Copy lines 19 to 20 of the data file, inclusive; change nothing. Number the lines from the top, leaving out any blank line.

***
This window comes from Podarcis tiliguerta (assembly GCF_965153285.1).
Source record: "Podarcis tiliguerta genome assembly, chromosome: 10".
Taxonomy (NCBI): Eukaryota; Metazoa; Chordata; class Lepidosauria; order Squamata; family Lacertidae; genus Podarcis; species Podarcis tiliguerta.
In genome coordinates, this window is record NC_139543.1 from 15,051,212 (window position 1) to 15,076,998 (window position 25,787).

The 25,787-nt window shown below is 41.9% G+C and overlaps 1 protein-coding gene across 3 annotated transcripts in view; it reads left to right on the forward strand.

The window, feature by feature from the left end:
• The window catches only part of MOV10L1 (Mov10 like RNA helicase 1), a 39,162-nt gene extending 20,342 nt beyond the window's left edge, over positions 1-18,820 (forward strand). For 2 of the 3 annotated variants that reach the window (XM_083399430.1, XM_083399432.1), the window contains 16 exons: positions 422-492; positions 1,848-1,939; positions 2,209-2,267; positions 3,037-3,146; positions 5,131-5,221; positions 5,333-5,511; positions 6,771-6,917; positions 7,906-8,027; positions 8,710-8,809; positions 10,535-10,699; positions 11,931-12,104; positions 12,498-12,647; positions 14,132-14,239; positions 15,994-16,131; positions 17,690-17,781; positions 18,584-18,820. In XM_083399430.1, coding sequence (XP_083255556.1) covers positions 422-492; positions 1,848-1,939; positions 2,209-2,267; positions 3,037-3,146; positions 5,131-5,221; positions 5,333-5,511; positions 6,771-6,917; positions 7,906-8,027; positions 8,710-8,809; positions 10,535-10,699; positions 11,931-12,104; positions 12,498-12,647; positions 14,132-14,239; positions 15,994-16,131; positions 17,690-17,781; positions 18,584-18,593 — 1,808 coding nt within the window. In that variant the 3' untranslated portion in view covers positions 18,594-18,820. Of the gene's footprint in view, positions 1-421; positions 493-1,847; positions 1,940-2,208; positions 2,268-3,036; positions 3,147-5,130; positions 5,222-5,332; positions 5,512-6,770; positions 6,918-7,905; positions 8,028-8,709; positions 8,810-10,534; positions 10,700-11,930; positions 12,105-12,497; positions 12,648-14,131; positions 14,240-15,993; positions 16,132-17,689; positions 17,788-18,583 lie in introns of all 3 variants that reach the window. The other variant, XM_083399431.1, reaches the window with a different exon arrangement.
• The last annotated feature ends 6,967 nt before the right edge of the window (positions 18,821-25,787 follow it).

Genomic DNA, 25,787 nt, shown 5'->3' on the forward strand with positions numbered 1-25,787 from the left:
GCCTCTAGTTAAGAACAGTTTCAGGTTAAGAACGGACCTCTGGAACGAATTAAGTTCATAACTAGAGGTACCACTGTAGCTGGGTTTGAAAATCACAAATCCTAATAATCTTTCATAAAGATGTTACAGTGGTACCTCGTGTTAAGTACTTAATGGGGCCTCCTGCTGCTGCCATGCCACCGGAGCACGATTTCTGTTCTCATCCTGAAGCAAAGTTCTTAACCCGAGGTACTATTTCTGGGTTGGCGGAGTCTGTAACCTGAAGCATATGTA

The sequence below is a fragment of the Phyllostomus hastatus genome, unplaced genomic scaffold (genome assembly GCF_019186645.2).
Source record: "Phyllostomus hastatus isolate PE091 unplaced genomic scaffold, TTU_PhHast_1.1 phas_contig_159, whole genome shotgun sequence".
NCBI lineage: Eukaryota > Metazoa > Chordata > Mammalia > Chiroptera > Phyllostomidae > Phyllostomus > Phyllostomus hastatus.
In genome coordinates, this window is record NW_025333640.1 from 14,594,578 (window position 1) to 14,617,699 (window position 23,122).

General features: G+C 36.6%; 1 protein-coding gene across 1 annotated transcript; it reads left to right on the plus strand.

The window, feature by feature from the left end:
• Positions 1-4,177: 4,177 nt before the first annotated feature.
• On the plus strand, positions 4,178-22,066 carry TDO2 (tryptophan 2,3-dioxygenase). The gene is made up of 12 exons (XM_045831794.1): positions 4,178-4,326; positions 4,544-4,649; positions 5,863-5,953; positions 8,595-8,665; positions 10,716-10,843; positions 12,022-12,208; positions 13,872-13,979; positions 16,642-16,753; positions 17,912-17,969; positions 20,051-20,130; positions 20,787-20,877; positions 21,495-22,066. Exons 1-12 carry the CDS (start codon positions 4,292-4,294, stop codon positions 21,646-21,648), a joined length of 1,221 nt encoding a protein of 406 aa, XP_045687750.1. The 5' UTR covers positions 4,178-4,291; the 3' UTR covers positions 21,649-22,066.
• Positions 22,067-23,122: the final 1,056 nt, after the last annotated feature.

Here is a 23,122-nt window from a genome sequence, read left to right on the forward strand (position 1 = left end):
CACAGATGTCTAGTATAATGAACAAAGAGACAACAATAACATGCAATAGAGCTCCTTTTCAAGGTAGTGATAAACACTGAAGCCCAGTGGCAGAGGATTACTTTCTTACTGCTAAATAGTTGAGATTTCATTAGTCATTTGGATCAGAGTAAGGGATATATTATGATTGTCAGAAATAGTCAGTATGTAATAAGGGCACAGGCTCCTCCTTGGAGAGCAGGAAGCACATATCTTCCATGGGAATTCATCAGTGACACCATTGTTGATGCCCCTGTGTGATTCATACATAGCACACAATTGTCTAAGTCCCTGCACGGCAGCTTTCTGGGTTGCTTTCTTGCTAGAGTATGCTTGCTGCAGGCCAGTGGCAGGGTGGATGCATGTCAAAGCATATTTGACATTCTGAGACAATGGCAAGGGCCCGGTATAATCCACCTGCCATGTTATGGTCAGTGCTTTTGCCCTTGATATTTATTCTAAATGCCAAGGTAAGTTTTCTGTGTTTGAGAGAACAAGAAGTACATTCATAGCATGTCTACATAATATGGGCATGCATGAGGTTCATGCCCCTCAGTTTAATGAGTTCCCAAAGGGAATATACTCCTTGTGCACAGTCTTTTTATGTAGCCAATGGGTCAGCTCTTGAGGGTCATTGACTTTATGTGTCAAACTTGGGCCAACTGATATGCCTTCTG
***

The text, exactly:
• Positions 22,067-23,122: the final 1,056 nt, after the last annotated feature.

Here is a 23,122-nt window from a genome sequence, read left to right on the forward strand (position 1 = left end):